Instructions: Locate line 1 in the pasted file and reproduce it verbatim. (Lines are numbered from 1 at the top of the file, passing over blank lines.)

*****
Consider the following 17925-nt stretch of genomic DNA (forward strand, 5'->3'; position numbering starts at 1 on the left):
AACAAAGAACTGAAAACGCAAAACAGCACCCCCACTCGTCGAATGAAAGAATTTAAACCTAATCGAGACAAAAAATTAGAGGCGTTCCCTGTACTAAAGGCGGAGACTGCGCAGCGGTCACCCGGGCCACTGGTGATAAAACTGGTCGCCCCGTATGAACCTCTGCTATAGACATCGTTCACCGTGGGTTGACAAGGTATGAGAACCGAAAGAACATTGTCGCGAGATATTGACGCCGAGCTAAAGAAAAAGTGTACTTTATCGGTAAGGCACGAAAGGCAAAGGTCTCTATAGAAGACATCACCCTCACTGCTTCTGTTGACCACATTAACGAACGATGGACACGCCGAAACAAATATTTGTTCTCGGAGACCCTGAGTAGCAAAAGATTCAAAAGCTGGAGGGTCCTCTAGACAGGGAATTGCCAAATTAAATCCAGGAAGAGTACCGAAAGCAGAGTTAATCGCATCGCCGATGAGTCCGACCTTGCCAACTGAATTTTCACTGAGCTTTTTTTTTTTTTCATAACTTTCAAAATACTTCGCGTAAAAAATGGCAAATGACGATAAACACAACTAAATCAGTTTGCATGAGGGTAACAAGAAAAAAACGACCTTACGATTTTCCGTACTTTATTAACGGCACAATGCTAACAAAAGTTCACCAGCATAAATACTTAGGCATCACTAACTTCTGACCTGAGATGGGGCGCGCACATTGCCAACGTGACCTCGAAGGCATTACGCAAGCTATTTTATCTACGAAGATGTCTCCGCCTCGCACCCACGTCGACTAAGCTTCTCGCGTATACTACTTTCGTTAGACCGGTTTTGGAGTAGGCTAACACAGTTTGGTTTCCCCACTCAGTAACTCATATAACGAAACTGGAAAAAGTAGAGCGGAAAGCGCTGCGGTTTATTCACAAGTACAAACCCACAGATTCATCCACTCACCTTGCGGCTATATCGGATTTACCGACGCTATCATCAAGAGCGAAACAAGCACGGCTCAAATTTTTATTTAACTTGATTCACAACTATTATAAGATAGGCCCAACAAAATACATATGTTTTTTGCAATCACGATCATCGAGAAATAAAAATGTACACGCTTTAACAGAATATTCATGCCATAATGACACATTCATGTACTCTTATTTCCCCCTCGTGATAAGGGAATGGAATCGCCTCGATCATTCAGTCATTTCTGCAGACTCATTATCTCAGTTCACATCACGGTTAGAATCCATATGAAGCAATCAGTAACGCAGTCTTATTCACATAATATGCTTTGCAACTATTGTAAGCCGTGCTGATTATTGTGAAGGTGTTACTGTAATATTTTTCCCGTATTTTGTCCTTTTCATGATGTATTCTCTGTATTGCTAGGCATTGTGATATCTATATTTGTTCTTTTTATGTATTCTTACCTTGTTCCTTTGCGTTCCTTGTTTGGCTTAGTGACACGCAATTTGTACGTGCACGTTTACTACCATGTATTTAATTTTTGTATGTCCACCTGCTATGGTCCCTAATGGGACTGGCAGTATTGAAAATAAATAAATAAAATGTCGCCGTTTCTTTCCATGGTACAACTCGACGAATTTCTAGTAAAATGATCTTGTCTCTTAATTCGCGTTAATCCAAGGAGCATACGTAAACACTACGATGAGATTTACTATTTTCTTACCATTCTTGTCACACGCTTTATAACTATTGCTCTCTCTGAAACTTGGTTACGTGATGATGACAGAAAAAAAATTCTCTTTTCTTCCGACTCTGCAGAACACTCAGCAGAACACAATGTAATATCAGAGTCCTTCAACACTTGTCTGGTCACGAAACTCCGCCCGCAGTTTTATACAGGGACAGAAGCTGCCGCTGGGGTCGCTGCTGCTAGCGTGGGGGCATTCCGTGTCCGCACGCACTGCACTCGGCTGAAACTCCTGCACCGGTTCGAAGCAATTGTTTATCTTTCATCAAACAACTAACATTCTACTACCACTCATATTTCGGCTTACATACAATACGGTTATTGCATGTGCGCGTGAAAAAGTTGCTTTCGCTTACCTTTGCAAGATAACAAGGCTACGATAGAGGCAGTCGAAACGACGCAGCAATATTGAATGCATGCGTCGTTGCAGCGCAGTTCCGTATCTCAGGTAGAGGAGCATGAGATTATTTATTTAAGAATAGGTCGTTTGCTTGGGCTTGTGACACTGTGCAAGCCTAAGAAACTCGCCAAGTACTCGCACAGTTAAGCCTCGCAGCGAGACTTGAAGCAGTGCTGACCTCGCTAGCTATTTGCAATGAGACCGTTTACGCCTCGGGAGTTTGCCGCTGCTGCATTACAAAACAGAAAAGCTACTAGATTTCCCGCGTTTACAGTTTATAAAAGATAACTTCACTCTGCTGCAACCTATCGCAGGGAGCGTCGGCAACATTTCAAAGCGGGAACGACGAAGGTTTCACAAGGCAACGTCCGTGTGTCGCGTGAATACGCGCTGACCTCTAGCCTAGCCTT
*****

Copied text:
Consider the following 17925-nt stretch of genomic DNA (forward strand, 5'->3'; position numbering starts at 1 on the left):